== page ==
D2 tool steel is often used to make blanking dies, cold forming dies, stamping dies, slitters, punches, trim dies and thread rolling dies for applications when exceptional toughness is not necessary.
This new D2-type steel was gaining in popularity because of its “air hardening property, low distortion and better machining quality than the other [high carbon, high chromium steels]” . It was also reported to be, “the most universally adaptable of the…high carbon high chromium steels” .
D2 Steel – This steel This is not technically Stainless, but Tool Steel. However, it Because of this it has good rust resistance. It is much tougher than most stainless steels, but not as tough as most of the other tool steel. This steel does have excellent wear resistance.
D2 steel has a hardness in the range of 55 to 62 HRC, which makes is a very durable and high- end knife steel. D2 steel will retain its hardness up to a temperature of 425 °C (797 °F).
The D2 steel has a high wear resistance, hardness, and good toughness, which make it an excellent choice for knife makers, and if you do a little search on the market (example: go to baldehq.com) you 'll find out how cheap are the knives compared to their high quality, but it doesn't mean that the D2 is better than the ...
D2 is a happy medium between stainless and high carbon steels. It's easy to work and looks nice, but because it's air-hardened steel you can't differentially temper the blade like other High Carbon Steels. It can also be difficult to sharpen.
D2 is honorary stainless. Technically it isn't stainless, but almost. Keep it clean and dry and it will give you years of good service. I like rem oil.
D2 Steel Toughness
You cannot get hardness and toughness from the same steel, and this is the case with D2. Since it has high hardness, its toughness scores low. While there are steels with better toughness than D2, it offers enough hardness to handle light chopping without breaking.
At first: D2 is very, very poor steel for sword making. It is very hard and wear resistant, but also very brittle. You should use some spring steel such as 5160 or 9260 (excellent choice), or some carbon steel - 1050 or 1060. At second: you CAN'T forge weld D2 steel due to its high chromium content.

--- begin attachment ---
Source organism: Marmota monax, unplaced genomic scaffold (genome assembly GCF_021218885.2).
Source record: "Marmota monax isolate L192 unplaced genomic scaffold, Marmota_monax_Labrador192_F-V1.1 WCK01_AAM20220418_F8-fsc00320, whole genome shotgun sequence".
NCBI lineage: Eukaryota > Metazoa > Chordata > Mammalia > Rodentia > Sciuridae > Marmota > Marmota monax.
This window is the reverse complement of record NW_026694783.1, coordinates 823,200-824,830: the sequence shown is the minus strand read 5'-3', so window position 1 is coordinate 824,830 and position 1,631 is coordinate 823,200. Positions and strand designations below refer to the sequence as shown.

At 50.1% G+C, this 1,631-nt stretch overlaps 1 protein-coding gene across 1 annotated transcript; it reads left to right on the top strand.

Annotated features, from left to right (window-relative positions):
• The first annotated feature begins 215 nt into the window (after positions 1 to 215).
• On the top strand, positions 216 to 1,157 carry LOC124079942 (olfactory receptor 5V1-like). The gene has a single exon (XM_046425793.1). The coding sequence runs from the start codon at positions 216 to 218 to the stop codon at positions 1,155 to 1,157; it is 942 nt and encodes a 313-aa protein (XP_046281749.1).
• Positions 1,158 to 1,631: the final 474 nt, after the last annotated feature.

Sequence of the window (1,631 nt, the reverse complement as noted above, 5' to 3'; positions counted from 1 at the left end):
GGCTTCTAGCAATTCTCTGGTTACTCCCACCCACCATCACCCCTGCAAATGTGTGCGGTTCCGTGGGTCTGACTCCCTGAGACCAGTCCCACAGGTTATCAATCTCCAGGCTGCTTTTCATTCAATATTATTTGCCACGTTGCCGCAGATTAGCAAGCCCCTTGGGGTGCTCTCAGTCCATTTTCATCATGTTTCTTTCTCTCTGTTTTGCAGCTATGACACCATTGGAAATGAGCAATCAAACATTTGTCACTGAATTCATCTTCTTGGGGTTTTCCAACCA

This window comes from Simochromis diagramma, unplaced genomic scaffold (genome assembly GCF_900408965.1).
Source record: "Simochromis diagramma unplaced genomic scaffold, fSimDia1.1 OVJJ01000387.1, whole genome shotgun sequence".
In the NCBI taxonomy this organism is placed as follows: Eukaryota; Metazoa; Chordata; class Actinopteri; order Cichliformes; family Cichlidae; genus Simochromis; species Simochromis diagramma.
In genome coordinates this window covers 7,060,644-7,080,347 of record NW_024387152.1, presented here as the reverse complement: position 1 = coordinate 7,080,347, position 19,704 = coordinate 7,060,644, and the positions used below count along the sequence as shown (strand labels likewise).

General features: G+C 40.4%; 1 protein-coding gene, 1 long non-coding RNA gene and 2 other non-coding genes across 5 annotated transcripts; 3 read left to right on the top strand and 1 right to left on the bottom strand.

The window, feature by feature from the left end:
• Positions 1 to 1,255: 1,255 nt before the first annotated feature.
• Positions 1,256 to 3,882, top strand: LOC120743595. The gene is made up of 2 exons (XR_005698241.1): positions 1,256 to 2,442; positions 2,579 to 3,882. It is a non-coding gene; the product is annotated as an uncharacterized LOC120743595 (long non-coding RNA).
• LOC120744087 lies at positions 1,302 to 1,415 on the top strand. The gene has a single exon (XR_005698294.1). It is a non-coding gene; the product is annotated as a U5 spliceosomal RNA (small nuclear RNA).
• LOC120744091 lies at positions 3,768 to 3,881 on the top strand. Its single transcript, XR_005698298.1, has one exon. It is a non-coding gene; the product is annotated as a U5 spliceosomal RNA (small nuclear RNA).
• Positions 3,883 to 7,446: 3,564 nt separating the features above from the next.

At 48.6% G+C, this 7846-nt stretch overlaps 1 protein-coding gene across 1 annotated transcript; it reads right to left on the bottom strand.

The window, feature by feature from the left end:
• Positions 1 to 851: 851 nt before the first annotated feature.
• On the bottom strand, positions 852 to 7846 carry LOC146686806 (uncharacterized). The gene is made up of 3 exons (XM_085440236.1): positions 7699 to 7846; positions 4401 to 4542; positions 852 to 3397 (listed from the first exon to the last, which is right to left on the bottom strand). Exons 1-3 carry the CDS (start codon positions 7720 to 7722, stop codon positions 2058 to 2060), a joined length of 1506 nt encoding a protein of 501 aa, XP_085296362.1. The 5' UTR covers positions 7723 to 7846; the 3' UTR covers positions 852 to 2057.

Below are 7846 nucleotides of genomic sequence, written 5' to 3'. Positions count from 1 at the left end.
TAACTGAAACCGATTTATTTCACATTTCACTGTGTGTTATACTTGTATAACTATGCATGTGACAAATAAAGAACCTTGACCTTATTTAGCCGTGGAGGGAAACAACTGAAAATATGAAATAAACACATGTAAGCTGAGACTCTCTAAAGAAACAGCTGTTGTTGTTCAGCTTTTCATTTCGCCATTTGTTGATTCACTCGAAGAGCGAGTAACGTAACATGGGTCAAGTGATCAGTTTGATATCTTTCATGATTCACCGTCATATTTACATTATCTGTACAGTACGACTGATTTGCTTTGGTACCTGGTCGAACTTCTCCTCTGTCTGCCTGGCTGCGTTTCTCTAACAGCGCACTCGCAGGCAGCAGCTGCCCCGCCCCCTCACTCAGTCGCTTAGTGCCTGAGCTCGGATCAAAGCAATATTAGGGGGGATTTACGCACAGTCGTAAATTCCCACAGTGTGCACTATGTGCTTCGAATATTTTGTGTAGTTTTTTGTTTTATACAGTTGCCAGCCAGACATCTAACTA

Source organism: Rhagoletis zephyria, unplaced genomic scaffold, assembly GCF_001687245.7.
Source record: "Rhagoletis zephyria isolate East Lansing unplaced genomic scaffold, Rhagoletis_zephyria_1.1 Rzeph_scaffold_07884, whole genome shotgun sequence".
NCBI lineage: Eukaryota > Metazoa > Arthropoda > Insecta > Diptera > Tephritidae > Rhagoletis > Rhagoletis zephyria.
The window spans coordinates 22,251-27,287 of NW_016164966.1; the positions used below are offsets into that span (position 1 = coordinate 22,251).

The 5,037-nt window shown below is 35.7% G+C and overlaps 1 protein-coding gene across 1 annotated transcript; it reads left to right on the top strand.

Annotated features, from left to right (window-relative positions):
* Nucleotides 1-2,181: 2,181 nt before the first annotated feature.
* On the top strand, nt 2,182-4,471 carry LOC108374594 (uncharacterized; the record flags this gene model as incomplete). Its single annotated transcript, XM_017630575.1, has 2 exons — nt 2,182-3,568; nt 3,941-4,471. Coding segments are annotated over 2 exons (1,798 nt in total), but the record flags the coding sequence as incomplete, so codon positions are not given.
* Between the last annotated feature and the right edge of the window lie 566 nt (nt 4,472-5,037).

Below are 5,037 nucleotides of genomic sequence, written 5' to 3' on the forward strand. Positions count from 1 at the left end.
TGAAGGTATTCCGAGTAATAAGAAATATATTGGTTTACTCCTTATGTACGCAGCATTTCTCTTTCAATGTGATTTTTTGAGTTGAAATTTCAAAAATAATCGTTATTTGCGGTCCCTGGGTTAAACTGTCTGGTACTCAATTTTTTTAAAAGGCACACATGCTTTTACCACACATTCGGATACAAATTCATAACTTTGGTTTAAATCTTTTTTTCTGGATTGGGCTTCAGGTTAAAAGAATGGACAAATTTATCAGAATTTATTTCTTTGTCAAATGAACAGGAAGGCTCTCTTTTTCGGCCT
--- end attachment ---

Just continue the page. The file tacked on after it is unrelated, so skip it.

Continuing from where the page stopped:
D2 steel is barely stain resistant at 12.00% chromium. The modified D2 that Camillus is using has the chromium upped to 12.50% which makes it a little bit more resistant.
Lots of owners of Queen's D2 blades there (including me). I think you'll find it doesn't ordinarily rust very easily, and patinas a little bit. It's often referred to as a 'non-stainless' steel, but it's just barely not stainless. For the most part, it does pretty well.
S30V is a higher-tier knife steel compared to D2. It generally has higher corrosion resistance, toughness, ease of sharpening, and edge retention. It's a really well-balanced steel, but it's more expensive. D2 is cheaper, but not as good as S30V as it rusts easier and is harder to sharpen.
Carbon steel grades with high amounts of carbon are desirable for knife making because they will give the blade the hardness and strength needed to hold up against impact and wear.
D2 steel is an air hardening, high-carbon, high-chromium tool steel. It has high wear and abrasion resistant properties. It is heat treatable and will offer a hardness in the range 55-62 HRC, and is machinable in the annealed condition. D2 steel shows little distortion on correct hardening.
D2 will take a nice edge and hold it a long time, if heat treated correctly. It can be a little difficult to sharpen. Best to not let it get dull, or any knife for that matter. A little more corrosive resistant than 1095, but not a true stainless steel.
Sometimes, though, D2 can be more brittle and can chip and break when you're doing tough activities on it like chopping wood. But that's only a sometimes problem. This sometimes problem can be caused by shoddy steel or too much pressure when sharpening the knife, which can cause microchips in the steel you can't see.
What type of steel is used on Benchmade knives? Benchmade chooses premium blade stainless steel to best suit individual knife styles and applications. 154CM, M390, N680, S30V, S90V, D2, CPM-M4 to name a few.
D2 Tool Steel is a versatile high-carbon, high-chromium, air-hardening tool steel that is characterized by a relatively high attainable hardness and numerous, large, chromium-rich alloy carbides in the microstructure.
Hardening: Heat to 1475F to 1500F (steel type depending) until the metal is just past non-magnetic. Non-magnetic is around 1425F. A propane (or MAPP gas) torch played evenly along the blade will get the job done.
Gently heating a hardened metal and allowing it to cool slowly will produce a metal that is still hard but also less brittle. This process is known as tempering.
Estimating Size Change During Heat Treat
An Uddeholm data sheet shows that when D-2 tool steel, 3.15" x 3.15" x 3.15", is austenitized at 1,870 degrees F for 30 minutes and quenched in a vacuum furnace with 2 bar nitrogen overpressure, it grows in one dimension while shrinking in the other two.
Use Mineral Oil
To prevent rust, Patterson recommends washing your knife shortly after use and oiling the blade. “Food-grade mineral oil is probably the best [oil] you can use,” he says, “many other oils will become like a resin over time and get really, really sticky. [Food-grade mineral oil] doesn't get that way.
If your knife has wood handle scales such as a Buck model 110, consider rubbing them down with a wood polish or finishing oil such as Danish or Linseed oil. Wipe off any excess oil and enjoy your knife!
Modern knife steel is very high quality material, but all metal will corrode through time. Occasionally oil the joints and springs of a pocket knife with a drop or two of oil. This will assure easier opening and closing and will prevent rust and lessen wear.